The Labor Temple - 1930s

The Labor Temple at 538 Broadway was built in 1920 at the corner of Broadway and Royden Streets, in Camden NJ. In the era before radio and television, there were many such halls that were among the primary sources for social activity and recreation. The Masons, Eagles, Elks and the Improved Order of Red Men all had magnificent buildings in Camden.

The Labor Temple was built in 1920, with offices on the first floor, and a ballroom on the second floor. The Central Labor Union, an organization that eventually was incorporated into the AFL-CIO, occupied the building from 1936 through 1942, and was probably the organization that most likely had the building erected originally. Perhaps as a means to generate revenue for the upkeep of the building or to pay the mortgage and or taxes, space was rented out, and the Schroeder Funeral Service operated out of 538 Broadway in the late 1920s. 

By 1942 the Labor Temple, along with the Eagles Hall, at 413-415-417 Broadway, had been taken over by the City of Camden for non-payment of taxes. The buildings were put up for sale in November of that year. The Eagles Hall was purchased by the Borstein Electric Company, which sold electric supplies, and gas appliances, air conditioning, and heating equipment  until the mid-1950s. 


Camden Courier-Post * February 24, 1936

Interprofessional Association to Hold First Meeting Here Thursday Night

Dr. Martin Steinberg, of Philadelphia, and Mrs. Mary Foley Grossman, teacher and economist, will be the principal speakers at the first meeting of the Camden Chapter of the Interprofessional Association, Thursday night, at the Labor Temple, 538 Broadway.

Florence Frisch Fox, of 1267 Magnolia Avenue, chairman pro tem of the Camden chapter, said the association is a national organization with chapters functioning in all the larger cities of the United States, and with national headquarters in New York.

"Our purpose," the chairman said, "is social security. Through co-operation in professional groups, our object is to help solve this problem of insecurity which looms greater and darker than ever before." 

 Miss Mary Van Kleeck, noted economist, is national chairman of the association. Francis F. Kane, recipient of the 1935 Bok Award, is chairman of the Philadelphia chapter.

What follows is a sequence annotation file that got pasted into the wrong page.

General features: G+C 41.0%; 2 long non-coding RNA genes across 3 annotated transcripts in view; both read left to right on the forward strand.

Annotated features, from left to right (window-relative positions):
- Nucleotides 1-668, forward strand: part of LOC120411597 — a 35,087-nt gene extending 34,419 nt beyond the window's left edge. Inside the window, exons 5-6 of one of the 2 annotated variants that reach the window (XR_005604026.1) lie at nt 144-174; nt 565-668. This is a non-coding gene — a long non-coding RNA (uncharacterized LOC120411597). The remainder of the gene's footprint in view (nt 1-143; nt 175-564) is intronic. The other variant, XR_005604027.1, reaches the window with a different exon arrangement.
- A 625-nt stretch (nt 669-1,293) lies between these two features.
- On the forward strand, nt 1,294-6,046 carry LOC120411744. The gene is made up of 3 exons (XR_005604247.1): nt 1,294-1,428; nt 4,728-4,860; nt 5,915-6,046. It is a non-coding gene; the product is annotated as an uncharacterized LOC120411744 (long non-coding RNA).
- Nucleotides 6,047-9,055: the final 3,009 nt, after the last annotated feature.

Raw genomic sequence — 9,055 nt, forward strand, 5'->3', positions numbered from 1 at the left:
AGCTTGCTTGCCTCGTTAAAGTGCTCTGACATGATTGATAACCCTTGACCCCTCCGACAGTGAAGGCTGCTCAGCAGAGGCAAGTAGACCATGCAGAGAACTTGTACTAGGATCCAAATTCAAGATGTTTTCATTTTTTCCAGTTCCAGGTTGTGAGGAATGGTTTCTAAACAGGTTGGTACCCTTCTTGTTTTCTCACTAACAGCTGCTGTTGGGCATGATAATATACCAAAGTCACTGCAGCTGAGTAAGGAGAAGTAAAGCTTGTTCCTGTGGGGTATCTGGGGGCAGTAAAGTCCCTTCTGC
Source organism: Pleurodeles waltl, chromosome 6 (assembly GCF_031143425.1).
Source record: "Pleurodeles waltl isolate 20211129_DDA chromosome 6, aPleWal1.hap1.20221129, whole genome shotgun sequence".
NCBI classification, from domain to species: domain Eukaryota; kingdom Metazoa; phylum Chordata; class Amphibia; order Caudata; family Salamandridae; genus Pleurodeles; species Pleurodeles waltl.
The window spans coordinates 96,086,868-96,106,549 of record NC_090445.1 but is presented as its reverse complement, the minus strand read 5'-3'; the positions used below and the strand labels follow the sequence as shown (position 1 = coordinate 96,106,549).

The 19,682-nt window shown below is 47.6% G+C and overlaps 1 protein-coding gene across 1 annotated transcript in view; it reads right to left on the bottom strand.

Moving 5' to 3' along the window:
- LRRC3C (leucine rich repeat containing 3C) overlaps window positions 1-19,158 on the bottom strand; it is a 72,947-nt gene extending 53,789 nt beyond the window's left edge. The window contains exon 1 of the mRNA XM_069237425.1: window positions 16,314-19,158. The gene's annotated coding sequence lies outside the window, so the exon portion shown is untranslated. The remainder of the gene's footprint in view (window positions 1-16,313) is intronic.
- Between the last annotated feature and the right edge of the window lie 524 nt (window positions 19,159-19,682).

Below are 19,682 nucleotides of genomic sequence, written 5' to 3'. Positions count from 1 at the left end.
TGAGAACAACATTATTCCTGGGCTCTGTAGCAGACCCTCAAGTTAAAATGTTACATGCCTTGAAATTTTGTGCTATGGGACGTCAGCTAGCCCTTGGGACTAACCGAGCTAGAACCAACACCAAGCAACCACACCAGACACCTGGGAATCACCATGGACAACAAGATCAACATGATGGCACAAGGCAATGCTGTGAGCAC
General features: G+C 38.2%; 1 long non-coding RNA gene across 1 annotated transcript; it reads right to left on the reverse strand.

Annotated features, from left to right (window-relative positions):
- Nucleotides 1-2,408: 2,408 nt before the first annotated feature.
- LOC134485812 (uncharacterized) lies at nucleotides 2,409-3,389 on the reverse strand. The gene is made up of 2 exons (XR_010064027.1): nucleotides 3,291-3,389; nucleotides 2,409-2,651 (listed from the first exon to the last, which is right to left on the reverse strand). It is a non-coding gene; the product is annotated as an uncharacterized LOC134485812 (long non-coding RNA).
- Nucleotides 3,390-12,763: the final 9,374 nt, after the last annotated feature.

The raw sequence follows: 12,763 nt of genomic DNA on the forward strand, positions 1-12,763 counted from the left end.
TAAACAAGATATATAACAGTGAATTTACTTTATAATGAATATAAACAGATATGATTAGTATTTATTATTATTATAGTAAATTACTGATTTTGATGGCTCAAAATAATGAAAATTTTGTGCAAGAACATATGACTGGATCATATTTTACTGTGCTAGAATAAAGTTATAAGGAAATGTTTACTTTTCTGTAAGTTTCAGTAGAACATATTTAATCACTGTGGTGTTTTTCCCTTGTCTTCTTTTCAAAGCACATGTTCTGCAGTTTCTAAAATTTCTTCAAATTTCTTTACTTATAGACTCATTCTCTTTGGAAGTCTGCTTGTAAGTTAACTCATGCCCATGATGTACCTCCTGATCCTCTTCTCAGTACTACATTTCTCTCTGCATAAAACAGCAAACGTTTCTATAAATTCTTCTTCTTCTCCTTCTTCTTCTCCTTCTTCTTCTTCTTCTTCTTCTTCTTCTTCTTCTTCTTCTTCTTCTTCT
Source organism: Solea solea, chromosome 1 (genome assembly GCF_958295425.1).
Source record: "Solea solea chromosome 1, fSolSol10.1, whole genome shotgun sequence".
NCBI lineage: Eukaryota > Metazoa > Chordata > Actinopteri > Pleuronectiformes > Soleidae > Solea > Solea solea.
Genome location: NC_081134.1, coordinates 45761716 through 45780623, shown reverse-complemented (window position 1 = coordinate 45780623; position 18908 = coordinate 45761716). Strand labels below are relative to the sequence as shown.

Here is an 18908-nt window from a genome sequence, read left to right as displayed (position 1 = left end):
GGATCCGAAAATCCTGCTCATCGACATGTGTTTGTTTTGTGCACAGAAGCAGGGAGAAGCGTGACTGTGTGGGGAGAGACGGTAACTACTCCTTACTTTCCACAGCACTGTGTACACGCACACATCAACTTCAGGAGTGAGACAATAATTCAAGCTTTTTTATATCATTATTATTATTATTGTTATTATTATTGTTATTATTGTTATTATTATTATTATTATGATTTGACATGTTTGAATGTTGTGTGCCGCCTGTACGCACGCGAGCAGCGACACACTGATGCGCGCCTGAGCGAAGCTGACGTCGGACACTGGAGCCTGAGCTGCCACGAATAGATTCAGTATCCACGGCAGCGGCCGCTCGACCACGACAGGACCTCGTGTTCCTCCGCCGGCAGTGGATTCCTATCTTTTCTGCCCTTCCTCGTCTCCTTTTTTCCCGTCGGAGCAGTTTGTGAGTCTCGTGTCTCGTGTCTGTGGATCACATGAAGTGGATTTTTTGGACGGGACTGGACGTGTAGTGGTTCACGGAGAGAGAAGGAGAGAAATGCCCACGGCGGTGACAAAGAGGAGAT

Various representatives of the professions in Camden County will attend the first meeting of the Camden chapter, including Dr. Thomas K. Lewis, Dr. G. Russell Atkinson and Arthur B. Gill, it was announced.

Camden Courier-Post * October 20, 1936

Camden Courier-Post
October 29, 1936

Harry R. Roye - Bart Sheehan - Henry Lodge
George E. Brunner - Abe Fuhrman
Oliver Bond - Samuel W. Strauss
Meyer Wessel - E. George Aaron
John L. Morrissey
David Baird Jr. - Sadie Harris
Dr. Ernest M. Larossa

Camden Courier-Post - February 19, 1938

Labor Temple - John F. Daly - Neil Deighan - John O'Neal - Charles Hollopeter
James W. Bamford - A.K. Plone - Charles Pierson -
Broadway - Royden Street

Camden Courier-Post * February 28, 1938


The second annual minstrel show will be given by the Good Will Dramatic Association tonight at the Labor Temple, Broadway and Royden street, for the benefit of the Second Ward Women's Republican Club. 

The show was written and is directed by Mrs. Dorothea W. Bleidorn, who will be interlocuter. 

Mrs. Esther Rowand, Mrs. Geneva Reinhard, Mrs. Bertha Clayton and Mrs. Elizabeth Stanton, will be end men. 

Others in the cast are Mrs. Charlotte Schwaiger, Mrs. Emma Evans, Mrs. Alice Weisbrod, Mrs. Margaret Worrell, Mrs. Florence Boenning, Mrs. Sylvia Clydesdale, Mrs. Christina Breece, Mrs. Roberta Gorman, Mrs. May Eastlack and Mrs. Carrie Helser.


Camden Courier-Post
March 15, 1941

John S. McTaggart
Betty Sullivan
Labor Temple
Convention Hall
Ralph Bakley
Edward Carroll
John Garrity

Harold G. Hoffman




Camden Courier-Post
November 1942

By 1947, the Labor Temple had become the home of the State Employment Service, the State Unemployment Compensation Commission, and the State Department of Veterans Services.

In the 1960s and 1970s the building became the home of the Broadway Community Center. The upstairs auditorium with its wood floors, was used for a host of activities, including roller skating. The building presently host offices of the Camden Office of Economic Opportunity.

In 2005 none of the buildings from the days of fraternal glory are still in use by their old occupants, most are long gone from the city, as are most of the other old service and social clubs.    

The Labor Temple - April 19, 2003
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